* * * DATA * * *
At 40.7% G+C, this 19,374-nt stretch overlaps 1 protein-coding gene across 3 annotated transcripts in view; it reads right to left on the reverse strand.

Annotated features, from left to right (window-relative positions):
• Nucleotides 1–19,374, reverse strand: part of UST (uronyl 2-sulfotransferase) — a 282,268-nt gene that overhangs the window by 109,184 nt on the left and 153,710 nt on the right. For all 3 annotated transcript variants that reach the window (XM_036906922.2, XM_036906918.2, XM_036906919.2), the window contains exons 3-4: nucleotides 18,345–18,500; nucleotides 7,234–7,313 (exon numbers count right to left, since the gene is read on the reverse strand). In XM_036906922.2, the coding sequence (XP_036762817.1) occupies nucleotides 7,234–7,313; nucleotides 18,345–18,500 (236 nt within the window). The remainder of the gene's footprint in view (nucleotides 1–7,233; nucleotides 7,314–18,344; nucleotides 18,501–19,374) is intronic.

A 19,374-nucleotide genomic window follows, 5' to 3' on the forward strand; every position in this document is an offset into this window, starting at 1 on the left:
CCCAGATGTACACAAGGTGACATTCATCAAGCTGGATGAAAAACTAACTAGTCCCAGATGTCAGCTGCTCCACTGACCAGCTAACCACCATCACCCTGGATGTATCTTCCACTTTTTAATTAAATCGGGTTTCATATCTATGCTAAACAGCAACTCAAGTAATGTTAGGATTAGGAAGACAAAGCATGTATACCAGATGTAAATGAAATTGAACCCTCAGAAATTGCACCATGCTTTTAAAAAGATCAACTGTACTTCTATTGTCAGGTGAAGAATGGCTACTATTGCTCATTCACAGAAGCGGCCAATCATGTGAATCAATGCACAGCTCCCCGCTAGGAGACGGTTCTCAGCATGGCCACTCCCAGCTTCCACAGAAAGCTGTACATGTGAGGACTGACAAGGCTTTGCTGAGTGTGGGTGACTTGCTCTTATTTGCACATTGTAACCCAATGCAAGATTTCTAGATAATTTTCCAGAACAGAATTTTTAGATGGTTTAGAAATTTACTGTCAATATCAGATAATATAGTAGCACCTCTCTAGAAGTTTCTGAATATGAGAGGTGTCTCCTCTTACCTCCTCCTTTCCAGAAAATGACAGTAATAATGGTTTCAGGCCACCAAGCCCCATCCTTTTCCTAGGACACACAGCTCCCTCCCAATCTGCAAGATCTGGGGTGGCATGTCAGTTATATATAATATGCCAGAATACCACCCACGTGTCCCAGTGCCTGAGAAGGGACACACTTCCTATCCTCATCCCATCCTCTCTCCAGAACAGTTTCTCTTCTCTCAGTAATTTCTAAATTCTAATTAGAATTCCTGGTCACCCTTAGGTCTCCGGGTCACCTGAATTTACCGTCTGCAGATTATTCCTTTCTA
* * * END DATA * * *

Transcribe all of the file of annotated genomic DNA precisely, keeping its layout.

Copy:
At 40.7% G+C, this 19,374-nt stretch overlaps 1 protein-coding gene across 3 annotated transcripts in view; it reads right to left on the reverse strand.

Annotated features, from left to right (window-relative positions):
• Nucleotides 1–19,374, reverse strand: part of UST (uronyl 2-sulfotransferase) — a 282,268-nt gene that overhangs the window by 109,184 nt on the left and 153,710 nt on the right. For all 3 annotated transcript variants that reach the window (XM_036906922.2, XM_036906918.2, XM_036906919.2), the window contains exons 3-4: nucleotides 18,345–18,500; nucleotides 7,234–7,313 (exon numbers count right to left, since the gene is read on the reverse strand). In XM_036906922.2, the coding sequence (XP_036762817.1) occupies nucleotides 7,234–7,313; nucleotides 18,345–18,500 (236 nt within the window). The remainder of the gene's footprint in view (nucleotides 1–7,233; nucleotides 7,314–18,344; nucleotides 18,501–19,374) is intronic.

A 19,374-nucleotide genomic window follows, 5' to 3' on the forward strand; every position in this document is an offset into this window, starting at 1 on the left:
CCCAGATGTACACAAGGTGACATTCATCAAGCTGGATGAAAAACTAACTAGTCCCAGATGTCAGCTGCTCCACTGACCAGCTAACCACCATCACCCTGGATGTATCTTCCACTTTTTAATTAAATCGGGTTTCATATCTATGCTAAACAGCAACTCAAGTAATGTTAGGATTAGGAAGACAAAGCATGTATACCAGATGTAAATGAAATTGAACCCTCAGAAATTGCACCATGCTTTTAAAAAGATCAACTGTACTTCTATTGTCAGGTGAAGAATGGCTACTATTGCTCATTCACAGAAGCGGCCAATCATGTGAATCAATGCACAGCTCCCCGCTAGGAGACGGTTCTCAGCATGGCCACTCCCAGCTTCCACAGAAAGCTGTACATGTGAGGACTGACAAGGCTTTGCTGAGTGTGGGTGACTTGCTCTTATTTGCACATTGTAACCCAATGCAAGATTTCTAGATAATTTTCCAGAACAGAATTTTTAGATGGTTTAGAAATTTACTGTCAATATCAGATAATATAGTAGCACCTCTCTAGAAGTTTCTGAATATGAGAGGTGTCTCCTCTTACCTCCTCCTTTCCAGAAAATGACAGTAATAATGGTTTCAGGCCACCAAGCCCCATCCTTTTCCTAGGACACACAGCTCCCTCCCAATCTGCAAGATCTGGGGTGGCATGTCAGTTATATATAATATGCCAGAATACCACCCACGTGTCCCAGTGCCTGAGAAGGGACACACTTCCTATCCTCATCCCATCCTCTCTCCAGAACAGTTTCTCTTCTCTCAGTAATTTCTAAATTCTAATTAGAATTCCTGGTCACCCTTAGGTCTCCGGGTCACCTGAATTTACCGTCTGCAGATTATTCCTTTCTA